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1960: East-West summit in tatters after spy plane row
The much-heralded Big Four summit in Paris has failed before it even started.

It follows three days of bitter recrimination over a US spy plane shot down two weeks ago by the Russians.

Any hope of East-West rapprochement was doomed from the start as heads of state - President Eisenhower, Soviet leader Nikita Khrushchev, General de Gaulle and Harold Macmillan - never got beyond preliminary procedural meetings.

The U2 spy plane was shot down on 1 May by a Russian missile after it lost height owing to engine trouble.

The civilian pilot, Gary Powers, was able to bale out of the aircraft and was arrested in Sverdlovsk in the USSR.

State Department denial

When the Soviet Union announced it had shot the plane down, the US State Department at first denied it was a spy plane, saying it was simply an aircraft that had gone astray.

But when Mr Khrushchev produced photos taken by the pilot of military installations, President Eisenhower was forced to admit he had authorised the flight because he needed to prevent another Pearl Harbor.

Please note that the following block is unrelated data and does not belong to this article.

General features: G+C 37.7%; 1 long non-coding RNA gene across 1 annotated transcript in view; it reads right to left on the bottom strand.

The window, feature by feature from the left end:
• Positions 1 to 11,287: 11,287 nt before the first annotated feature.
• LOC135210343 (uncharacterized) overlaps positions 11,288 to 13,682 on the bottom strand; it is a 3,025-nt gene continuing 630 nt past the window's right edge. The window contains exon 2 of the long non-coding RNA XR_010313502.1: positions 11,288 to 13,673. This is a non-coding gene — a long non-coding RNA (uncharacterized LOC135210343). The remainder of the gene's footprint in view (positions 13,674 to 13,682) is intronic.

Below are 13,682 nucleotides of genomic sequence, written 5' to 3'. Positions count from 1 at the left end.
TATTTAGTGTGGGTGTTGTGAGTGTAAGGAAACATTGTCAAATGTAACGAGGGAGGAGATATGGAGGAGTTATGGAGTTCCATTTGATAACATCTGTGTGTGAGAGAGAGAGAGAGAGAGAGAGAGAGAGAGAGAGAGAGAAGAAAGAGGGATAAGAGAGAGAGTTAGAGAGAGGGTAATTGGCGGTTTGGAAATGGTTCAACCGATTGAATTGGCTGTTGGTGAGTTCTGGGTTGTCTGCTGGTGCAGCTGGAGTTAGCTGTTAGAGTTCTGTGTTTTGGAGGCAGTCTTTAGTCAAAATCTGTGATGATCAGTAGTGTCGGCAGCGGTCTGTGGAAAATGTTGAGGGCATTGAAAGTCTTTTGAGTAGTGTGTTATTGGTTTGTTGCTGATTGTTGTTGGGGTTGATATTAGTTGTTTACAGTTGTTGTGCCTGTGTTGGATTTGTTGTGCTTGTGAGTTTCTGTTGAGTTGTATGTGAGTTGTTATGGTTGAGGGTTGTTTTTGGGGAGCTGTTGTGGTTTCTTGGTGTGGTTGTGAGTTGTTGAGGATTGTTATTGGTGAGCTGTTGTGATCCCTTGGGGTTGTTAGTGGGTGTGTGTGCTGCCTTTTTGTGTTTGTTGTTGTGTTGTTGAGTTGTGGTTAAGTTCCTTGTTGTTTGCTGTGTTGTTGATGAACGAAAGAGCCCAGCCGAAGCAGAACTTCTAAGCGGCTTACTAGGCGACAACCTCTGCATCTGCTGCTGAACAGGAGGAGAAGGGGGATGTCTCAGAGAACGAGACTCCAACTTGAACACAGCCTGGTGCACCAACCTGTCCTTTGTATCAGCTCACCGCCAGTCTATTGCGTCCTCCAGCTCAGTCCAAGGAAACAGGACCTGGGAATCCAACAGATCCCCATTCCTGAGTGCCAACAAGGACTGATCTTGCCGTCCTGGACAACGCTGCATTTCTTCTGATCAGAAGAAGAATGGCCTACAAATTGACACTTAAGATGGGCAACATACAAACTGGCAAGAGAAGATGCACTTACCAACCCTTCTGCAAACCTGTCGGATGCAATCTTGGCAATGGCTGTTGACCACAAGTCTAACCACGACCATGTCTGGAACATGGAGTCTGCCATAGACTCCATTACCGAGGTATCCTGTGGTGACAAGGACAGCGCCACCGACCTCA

When leaders gathered in Paris for the summit two days ago, after months of planning by Soviet and French officials, Mr Khrushchev demanded an apology before discussions could begin.

He also said the USA should promise never to violate Soviet airspace again and should punish all those responsible for the incident.

President Eisenhower rejected the demands, leaving the hoped-for peace summit in tatters.

De Gaulle's invitation

General de Gaulle had tried to revive the talks by inviting all the delegates to another conference at the Elysee Palace to discuss the situation.

All agreed but President Eisenhower insisted he would not discuss the spy plane incident.

When told of the invitation, Mr Khrushchev was on a trip outside Paris. He returned to the French capital and told a press conference the Soviet Union was ready to take part only if the USA met his demands of a public condemnation of the U2 incident.

So ended the summit that never was.

Both sides are now blaming each other for the failure of the conference.

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USSR President Nikita Khrushchev
Nikita Khrushchev demanded an apology from the Americans

In Context
There were no further U2 flights over the USSR - after 1961 spy satellites performed the same function.

The American pilot, Gary Powers, was sentenced to 10 years in a Soviet prison in August 1960 but was exchanged for a Soviet spy in 1962.

Nikita Khrushchev was ousted by Leonid Brezhnev in 1964 because his economic policies at home had failed and his handling of foreign policy - his humiliation during the 1962 Cuban missile crisis and his open antagonism towards China - was considered erratic.

Nevertheless, history will be remember him as the first Soviet leader to establish good relations with the West and the first to agree to a telephone hotline between the Kremlin and the White House.

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